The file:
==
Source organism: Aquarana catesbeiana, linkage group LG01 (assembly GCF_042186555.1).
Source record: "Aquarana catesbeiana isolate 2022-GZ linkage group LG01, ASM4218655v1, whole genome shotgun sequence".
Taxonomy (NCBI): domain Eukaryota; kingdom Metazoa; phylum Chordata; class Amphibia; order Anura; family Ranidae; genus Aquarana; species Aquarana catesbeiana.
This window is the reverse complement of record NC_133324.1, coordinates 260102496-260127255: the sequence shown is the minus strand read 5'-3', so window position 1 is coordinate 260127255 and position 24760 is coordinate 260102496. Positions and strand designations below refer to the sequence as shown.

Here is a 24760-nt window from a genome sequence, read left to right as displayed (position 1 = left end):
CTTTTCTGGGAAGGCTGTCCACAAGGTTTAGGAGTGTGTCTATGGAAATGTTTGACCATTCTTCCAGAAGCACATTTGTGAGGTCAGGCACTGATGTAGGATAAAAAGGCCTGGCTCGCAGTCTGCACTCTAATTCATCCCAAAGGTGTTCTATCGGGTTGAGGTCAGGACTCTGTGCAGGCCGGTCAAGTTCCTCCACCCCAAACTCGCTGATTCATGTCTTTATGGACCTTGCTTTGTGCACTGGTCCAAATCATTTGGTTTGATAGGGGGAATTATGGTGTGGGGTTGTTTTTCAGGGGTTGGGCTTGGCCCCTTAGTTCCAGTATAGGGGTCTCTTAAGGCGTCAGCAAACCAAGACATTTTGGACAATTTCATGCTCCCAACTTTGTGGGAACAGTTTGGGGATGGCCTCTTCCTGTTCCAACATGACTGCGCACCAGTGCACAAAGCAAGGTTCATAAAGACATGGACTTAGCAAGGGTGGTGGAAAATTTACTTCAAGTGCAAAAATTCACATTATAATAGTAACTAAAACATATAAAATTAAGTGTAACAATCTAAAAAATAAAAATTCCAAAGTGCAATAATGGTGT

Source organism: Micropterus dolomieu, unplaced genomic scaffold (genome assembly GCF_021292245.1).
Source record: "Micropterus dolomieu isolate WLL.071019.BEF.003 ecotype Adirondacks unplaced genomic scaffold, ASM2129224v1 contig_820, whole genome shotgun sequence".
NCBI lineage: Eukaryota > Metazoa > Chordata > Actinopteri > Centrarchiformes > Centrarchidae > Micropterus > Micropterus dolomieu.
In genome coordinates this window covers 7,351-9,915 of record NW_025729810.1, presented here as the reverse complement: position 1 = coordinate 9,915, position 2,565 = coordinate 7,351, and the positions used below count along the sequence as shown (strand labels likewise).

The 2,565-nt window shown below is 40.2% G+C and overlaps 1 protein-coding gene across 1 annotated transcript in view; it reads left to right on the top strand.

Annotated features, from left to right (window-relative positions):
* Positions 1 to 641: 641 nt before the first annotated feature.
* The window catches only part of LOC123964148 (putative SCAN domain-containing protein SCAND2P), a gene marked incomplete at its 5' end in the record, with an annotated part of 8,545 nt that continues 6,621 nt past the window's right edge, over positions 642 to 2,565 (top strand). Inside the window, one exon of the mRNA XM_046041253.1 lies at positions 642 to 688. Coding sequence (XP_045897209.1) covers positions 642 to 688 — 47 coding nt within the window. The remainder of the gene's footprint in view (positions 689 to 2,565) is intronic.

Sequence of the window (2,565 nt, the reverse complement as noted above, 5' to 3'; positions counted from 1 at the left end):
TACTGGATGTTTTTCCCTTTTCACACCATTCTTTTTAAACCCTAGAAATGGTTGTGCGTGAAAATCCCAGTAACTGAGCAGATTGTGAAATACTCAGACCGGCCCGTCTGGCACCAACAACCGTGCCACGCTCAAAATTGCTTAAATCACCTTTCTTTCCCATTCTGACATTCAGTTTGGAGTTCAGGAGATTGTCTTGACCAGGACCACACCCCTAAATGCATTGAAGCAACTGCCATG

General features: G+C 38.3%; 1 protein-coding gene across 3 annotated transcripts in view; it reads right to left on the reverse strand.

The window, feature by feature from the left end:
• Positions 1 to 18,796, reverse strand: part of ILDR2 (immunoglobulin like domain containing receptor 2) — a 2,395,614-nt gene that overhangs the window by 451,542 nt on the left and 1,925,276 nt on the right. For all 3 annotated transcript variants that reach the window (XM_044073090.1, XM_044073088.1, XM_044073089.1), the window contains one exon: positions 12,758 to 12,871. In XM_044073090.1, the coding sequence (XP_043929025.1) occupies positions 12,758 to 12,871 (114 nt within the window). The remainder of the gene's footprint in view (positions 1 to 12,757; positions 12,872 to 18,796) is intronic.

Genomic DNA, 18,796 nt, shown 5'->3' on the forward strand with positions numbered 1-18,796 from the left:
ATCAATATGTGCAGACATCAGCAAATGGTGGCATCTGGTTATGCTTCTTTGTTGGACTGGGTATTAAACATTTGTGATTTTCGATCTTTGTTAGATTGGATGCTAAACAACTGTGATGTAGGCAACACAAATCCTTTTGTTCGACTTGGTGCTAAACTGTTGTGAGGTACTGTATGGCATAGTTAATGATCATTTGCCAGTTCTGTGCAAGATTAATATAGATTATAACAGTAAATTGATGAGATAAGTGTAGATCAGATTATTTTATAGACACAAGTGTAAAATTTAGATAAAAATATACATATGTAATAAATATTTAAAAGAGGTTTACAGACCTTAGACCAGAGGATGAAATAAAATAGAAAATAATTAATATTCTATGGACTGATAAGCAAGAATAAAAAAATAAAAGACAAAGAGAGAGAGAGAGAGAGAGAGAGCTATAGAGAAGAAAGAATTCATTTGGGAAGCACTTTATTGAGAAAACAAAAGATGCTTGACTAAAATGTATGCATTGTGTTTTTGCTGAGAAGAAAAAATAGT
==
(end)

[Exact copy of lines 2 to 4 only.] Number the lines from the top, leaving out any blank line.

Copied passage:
Source record: "Aquarana catesbeiana isolate 2022-GZ linkage group LG01, ASM4218655v1, whole genome shotgun sequence".
Taxonomy (NCBI): domain Eukaryota; kingdom Metazoa; phylum Chordata; class Amphibia; order Anura; family Ranidae; genus Aquarana; species Aquarana catesbeiana.
This window is the reverse complement of record NC_133324.1, coordinates 260102496-260127255: the sequence shown is the minus strand read 5'-3', so window position 1 is coordinate 260127255 and position 24760 is coordinate 260102496. Positions and strand designations below refer to the sequence as shown.